- leaves or twigs are falling into the food and he is very disturbed by this
If one is exempt due to discomfort, there is no mitzvah or reward in remaining there. It is praiseworthy to try and make the Sukkah comfortable in order to be able to remain there.
29. What if a person feels distressed due to bad news?
He is obligated to be in the Sukkah. This form of discomfort is not due to the Sukkah and will not be alleviated by moving into the house.
30. May one visit his parents if they have no Sukkah?
This is permitted even though he will not be able to eat or sleep in a Sukkah. If he can make arrangements to eat and sleep at a neighbor's Sukkah he should do so, unless this will upset his parents.
31. When is a traveler exempt?
If a person needs to travel (e.g. for business, to perform a mitzvah) during Sukkot he may do so, even though he will not be able to find a Sukkah on the way. Just as a person leaves his house in order to travel, so too may he leave the Sukkah in order to travel. Therefore, he may eat freely while traveling, unless he can easily find a Sukkah along the way. He must make an effort to find a Sukkah to sleep in, but if he is unsuccessful he may sleep indoors.
It is forbidden to eat or sleep outside a Sukkah if one is travelling only for pleasure. People who go on trips to places where there is no Sukkah and then claim exemption are transgressing.
32. Are any behaviors forbidden in the Sukkah?
A person should minimize mundane talk in the Sukkah, and try to speak only words of Torah and holy matters. Certainly, one must be extremely careful not to speak loshon hara or become angry while in the Sukkah.
Other forbidden activities in a Sukkah:
- bringing pots and pans inside
- leaving dirty plates inside
- washing dishes
- using the Sukkah as a storeroom (e.g. any item that one would not leave in his dining room should not be left in the Sukkah, e.g. bicycle, broom, garbage bin, etc.)
Strictly speaking it is permitted to bring pots inside, but the accepted custom is to avoid it. Therefore, one should transfer the food to plates or serving dishes outside the Sukkah.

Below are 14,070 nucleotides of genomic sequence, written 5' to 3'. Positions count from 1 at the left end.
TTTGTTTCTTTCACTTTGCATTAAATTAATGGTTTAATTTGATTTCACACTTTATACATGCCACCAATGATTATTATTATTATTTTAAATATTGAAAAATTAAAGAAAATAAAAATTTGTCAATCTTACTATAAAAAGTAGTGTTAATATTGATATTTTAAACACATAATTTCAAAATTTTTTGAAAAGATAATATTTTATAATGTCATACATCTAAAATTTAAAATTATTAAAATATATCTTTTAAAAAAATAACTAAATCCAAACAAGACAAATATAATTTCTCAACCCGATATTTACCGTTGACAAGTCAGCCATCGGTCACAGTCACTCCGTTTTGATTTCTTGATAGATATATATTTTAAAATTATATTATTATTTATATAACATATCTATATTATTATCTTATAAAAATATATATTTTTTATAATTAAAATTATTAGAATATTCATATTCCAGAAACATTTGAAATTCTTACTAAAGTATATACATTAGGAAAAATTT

33. What are the restrictions on personal use?
It is forbidden to remove any part of the walls or s'chach for personal use, since this degrades its sanctity. All normal use of the Sukkah is permitted, since one is expected to live in a Sukkah in the same way that one lives in a house. For example, one may hang items or lean on the walls and take shelter from the sun by standing in or near the Sukkah.
All the decorations whether hanging from the s'chach or on the walls have such sanctity. Therefore, they may not be removed from the Sukkah for personal use. For example, fruit which is hung from the s'chach may not be removed and eaten until after Sukkot. Pictures that are hung on the walls may not be removed and re-hung in the house until after Sukkot.
Decorations may be removed on chol hamoed and brought into the house to prevent them from being spoiled by the rain. They may be returned later to the Sukkah, but may not be used in the house until after Sukkot.
34. Does the Sukkah have any sanctity after Sukkot?
After Sukkot, the Sukkah loses its sanctity and one may use the walls and the s'chach for any other purpose. Nevertheless, one must not disgrace them by treading on them or throwing them in the street. It is certainly forbidden to throw them into the garbage. If one wishes to discard them without disgracing them, one may burn them.
35. When should furniture be moved from the Sukkah to the house?
On Hoshana Rabba in Israel (or Shemini Atzeret in the diaspora), one should move furniture back into the house in preparation for the evening. This may be done from mincha ketana (two-and-a-half halachic hours before sunset).
Any earlier is disrespectful to the Sukkah, which is supposed to be one's home for the entire duration of Sukkot. After mincha ketana it is permitted, since it is then clear that one is doing it in honor of the approaching festival.
36. Is there an obligation to sit in the Sukkah on Shemini Atzeret in the diaspora?
According to most opinions, the Yom Tov meals must be eaten in the Sukkah. The blessing for the Sukkah is certainly not recited. One may have snacks and drinks in the house, since even on Sukkot there is no obligation to have them in the Sukkah. Some have the custom to be lenient on Shemini Atzeret and eat some or all of the Yom Tov meal in the house. A person should not be lenient unless he has a strong family custom regarding this.
Regarding sleeping, the widespread custom is to be lenient and permit sleeping in the house.
Excerpted from "Guidelines - Succos" - 400 commonly asked questions about Succos (Targum/Feldheim).